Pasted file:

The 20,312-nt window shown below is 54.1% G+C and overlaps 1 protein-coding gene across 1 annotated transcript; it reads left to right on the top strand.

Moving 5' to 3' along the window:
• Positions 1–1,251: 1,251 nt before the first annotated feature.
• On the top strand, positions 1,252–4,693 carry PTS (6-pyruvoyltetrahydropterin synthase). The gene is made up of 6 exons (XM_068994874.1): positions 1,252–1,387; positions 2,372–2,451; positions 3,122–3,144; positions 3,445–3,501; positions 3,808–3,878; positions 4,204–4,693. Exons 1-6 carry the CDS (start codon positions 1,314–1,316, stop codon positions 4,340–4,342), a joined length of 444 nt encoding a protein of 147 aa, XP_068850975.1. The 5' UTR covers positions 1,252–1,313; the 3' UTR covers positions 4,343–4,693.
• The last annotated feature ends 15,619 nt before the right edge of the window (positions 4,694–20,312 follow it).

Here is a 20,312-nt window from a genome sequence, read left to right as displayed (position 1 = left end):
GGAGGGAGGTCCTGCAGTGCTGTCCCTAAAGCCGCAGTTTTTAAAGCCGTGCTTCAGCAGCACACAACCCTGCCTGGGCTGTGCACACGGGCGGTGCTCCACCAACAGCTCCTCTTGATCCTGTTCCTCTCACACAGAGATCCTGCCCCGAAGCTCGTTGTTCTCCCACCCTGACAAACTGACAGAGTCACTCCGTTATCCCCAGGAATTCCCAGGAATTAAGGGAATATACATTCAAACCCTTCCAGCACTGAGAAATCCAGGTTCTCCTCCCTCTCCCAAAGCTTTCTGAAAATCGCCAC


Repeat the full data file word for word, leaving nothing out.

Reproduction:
The 20,312-nt window shown below is 54.1% G+C and overlaps 1 protein-coding gene across 1 annotated transcript; it reads left to right on the top strand.

Moving 5' to 3' along the window:
• Positions 1–1,251: 1,251 nt before the first annotated feature.
• On the top strand, positions 1,252–4,693 carry PTS (6-pyruvoyltetrahydropterin synthase). The gene is made up of 6 exons (XM_068994874.1): positions 1,252–1,387; positions 2,372–2,451; positions 3,122–3,144; positions 3,445–3,501; positions 3,808–3,878; positions 4,204–4,693. Exons 1-6 carry the CDS (start codon positions 1,314–1,316, stop codon positions 4,340–4,342), a joined length of 444 nt encoding a protein of 147 aa, XP_068850975.1. The 5' UTR covers positions 1,252–1,313; the 3' UTR covers positions 4,343–4,693.
• The last annotated feature ends 15,619 nt before the right edge of the window (positions 4,694–20,312 follow it).

Here is a 20,312-nt window from a genome sequence, read left to right as displayed (position 1 = left end):
GGAGGGAGGTCCTGCAGTGCTGTCCCTAAAGCCGCAGTTTTTAAAGCCGTGCTTCAGCAGCACACAACCCTGCCTGGGCTGTGCACACGGGCGGTGCTCCACCAACAGCTCCTCTTGATCCTGTTCCTCTCACACAGAGATCCTGCCCCGAAGCTCGTTGTTCTCCCACCCTGACAAACTGACAGAGTCACTCCGTTATCCCCAGGAATTCCCAGGAATTAAGGGAATATACATTCAAACCCTTCCAGCACTGAGAAATCCAGGTTCTCCTCCCTCTCCCAAAGCTTTCTGAAAATCGCCAC